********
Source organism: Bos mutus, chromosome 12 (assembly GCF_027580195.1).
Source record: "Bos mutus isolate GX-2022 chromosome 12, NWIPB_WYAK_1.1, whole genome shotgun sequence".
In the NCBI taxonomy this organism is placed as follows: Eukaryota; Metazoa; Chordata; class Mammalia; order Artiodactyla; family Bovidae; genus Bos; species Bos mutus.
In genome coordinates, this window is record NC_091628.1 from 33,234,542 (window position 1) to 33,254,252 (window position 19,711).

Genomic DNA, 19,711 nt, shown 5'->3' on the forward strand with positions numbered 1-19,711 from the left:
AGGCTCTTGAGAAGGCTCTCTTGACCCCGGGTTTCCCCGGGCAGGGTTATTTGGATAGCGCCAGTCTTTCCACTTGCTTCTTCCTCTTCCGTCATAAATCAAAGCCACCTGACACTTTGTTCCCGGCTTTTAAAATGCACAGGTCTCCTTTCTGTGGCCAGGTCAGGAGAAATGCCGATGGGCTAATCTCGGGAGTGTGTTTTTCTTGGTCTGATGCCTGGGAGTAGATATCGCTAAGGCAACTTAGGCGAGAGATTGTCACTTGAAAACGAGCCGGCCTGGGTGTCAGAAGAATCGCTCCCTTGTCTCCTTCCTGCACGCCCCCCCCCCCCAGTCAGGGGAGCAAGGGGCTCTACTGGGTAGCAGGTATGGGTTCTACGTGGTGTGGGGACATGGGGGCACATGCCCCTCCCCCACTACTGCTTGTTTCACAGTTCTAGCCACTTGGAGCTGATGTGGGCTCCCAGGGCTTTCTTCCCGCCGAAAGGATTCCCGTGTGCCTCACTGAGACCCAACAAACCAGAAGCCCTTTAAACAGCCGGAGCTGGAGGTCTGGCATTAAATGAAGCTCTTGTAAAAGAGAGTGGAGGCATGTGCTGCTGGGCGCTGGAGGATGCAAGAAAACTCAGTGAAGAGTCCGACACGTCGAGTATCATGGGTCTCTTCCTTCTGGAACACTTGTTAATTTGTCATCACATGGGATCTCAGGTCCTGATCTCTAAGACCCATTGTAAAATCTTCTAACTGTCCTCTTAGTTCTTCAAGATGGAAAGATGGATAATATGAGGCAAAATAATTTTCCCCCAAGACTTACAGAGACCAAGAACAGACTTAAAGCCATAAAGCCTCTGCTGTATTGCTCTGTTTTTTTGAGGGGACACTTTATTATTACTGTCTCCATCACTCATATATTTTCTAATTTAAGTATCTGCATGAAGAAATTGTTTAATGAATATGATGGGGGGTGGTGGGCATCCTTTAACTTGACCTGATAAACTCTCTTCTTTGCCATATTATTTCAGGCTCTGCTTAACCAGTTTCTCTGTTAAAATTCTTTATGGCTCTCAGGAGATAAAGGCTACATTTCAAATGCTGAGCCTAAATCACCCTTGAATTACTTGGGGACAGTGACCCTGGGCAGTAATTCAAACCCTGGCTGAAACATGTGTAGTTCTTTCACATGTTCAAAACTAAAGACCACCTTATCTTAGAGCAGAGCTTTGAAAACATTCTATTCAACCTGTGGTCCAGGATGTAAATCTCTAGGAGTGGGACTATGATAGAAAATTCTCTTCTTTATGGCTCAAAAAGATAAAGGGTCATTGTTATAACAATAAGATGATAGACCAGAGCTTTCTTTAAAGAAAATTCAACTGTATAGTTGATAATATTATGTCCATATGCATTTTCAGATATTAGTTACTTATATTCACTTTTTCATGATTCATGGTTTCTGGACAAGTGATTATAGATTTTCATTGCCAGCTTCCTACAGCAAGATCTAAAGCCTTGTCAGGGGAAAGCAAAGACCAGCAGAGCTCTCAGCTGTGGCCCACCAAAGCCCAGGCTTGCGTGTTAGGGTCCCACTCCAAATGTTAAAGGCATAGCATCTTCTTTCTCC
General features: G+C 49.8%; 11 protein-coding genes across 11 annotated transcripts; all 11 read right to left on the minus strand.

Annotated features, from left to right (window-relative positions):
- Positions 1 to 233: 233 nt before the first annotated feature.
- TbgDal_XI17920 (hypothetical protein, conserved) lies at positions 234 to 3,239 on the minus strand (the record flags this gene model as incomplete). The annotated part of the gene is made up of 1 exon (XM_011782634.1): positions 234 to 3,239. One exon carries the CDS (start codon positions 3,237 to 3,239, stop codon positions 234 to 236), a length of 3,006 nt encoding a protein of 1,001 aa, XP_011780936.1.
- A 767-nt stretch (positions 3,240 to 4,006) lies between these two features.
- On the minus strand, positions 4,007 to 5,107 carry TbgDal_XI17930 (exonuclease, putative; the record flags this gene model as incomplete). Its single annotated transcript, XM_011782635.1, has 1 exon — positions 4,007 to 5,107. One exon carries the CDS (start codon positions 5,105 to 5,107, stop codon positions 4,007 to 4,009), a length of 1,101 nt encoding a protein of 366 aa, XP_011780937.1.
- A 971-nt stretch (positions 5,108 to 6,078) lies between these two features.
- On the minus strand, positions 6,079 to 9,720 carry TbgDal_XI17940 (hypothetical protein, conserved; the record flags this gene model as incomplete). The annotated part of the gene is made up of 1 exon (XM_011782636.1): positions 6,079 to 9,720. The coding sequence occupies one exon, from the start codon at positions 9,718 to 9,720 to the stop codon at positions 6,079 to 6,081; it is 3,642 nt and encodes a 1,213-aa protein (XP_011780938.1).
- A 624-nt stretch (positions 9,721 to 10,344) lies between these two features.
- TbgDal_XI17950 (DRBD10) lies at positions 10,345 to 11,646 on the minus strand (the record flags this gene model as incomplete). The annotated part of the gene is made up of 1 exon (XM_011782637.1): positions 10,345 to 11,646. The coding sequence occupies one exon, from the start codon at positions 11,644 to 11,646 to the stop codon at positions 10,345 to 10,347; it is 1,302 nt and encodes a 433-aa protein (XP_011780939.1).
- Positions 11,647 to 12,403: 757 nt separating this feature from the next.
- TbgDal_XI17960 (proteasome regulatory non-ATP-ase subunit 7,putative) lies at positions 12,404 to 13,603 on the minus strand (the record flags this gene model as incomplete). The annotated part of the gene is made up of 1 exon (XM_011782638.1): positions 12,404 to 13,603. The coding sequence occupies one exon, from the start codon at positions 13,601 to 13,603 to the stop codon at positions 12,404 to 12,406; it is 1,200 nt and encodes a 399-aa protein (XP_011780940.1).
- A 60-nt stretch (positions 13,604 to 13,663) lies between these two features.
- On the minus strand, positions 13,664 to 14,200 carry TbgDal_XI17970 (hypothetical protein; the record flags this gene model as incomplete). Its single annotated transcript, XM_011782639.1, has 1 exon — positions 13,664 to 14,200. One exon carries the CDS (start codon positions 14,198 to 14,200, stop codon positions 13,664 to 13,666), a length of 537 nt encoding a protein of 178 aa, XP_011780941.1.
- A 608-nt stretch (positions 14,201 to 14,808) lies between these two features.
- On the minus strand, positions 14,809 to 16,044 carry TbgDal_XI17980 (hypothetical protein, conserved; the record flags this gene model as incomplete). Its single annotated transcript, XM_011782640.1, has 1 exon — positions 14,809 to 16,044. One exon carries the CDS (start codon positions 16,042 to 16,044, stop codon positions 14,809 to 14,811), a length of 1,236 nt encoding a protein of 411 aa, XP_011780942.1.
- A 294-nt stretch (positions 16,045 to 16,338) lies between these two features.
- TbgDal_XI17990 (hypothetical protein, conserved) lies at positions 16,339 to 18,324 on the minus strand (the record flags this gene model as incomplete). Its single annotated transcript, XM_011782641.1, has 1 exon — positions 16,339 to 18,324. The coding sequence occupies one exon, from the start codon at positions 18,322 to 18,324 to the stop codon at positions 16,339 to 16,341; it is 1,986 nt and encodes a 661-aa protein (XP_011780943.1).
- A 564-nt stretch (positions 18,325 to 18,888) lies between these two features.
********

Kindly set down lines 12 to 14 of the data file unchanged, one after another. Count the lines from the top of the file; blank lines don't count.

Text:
- On the minus strand, positions 4,007 to 5,107 carry TbgDal_XI17930 (exonuclease, putative; the record flags this gene model as incomplete). Its single annotated transcript, XM_011782635.1, has 1 exon — positions 4,007 to 5,107. One exon carries the CDS (start codon positions 5,105 to 5,107, stop codon positions 4,007 to 4,009), a length of 1,101 nt encoding a protein of 366 aa, XP_011780937.1.
- A 971-nt stretch (positions 5,108 to 6,078) lies between these two features.
- On the minus strand, positions 6,079 to 9,720 carry TbgDal_XI17940 (hypothetical protein, conserved; the record flags this gene model as incomplete). The annotated part of the gene is made up of 1 exon (XM_011782636.1): positions 6,079 to 9,720. The coding sequence occupies one exon, from the start codon at positions 9,718 to 9,720 to the stop codon at positions 6,079 to 6,081; it is 3,642 nt and encodes a 1,213-aa protein (XP_011780938.1).